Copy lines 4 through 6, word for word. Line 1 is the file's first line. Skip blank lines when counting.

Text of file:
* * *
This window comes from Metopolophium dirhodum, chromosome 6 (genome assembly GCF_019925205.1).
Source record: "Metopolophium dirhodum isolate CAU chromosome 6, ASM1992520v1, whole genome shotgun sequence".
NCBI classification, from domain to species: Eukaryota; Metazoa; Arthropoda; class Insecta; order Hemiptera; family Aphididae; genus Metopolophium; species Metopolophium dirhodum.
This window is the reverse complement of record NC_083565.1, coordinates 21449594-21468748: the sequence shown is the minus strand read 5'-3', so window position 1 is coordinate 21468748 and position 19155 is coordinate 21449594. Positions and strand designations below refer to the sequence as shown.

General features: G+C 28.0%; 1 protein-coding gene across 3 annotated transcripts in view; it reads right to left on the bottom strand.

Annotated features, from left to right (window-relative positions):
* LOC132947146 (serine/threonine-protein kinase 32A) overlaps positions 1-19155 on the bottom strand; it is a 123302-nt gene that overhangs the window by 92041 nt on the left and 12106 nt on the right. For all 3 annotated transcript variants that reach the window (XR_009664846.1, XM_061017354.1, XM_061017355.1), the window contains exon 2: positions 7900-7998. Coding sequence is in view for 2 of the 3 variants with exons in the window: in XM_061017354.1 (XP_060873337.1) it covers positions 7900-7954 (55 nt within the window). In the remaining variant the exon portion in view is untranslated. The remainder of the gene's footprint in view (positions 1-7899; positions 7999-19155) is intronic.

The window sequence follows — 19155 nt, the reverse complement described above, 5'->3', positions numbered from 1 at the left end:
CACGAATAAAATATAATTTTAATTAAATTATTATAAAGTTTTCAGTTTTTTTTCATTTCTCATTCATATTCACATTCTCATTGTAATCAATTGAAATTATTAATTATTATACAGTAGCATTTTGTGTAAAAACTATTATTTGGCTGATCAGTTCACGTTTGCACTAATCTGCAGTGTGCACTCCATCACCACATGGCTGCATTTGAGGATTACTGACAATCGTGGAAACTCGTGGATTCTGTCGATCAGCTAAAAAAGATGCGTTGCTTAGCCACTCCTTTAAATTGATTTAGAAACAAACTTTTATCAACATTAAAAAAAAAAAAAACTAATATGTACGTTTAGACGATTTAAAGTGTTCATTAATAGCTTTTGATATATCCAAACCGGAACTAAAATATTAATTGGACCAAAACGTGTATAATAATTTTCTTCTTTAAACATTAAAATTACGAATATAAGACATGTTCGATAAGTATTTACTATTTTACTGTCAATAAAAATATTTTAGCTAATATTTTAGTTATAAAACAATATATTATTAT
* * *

This window is the reverse complement of record NC_083565.1, coordinates 21449594-21468748: the sequence shown is the minus strand read 5'-3', so window position 1 is coordinate 21468748 and position 19155 is coordinate 21449594. Positions and strand designations below refer to the sequence as shown.

General features: G+C 28.0%; 1 protein-coding gene across 3 annotated transcripts in view; it reads right to left on the bottom strand.

Annotated features, from left to right (window-relative positions):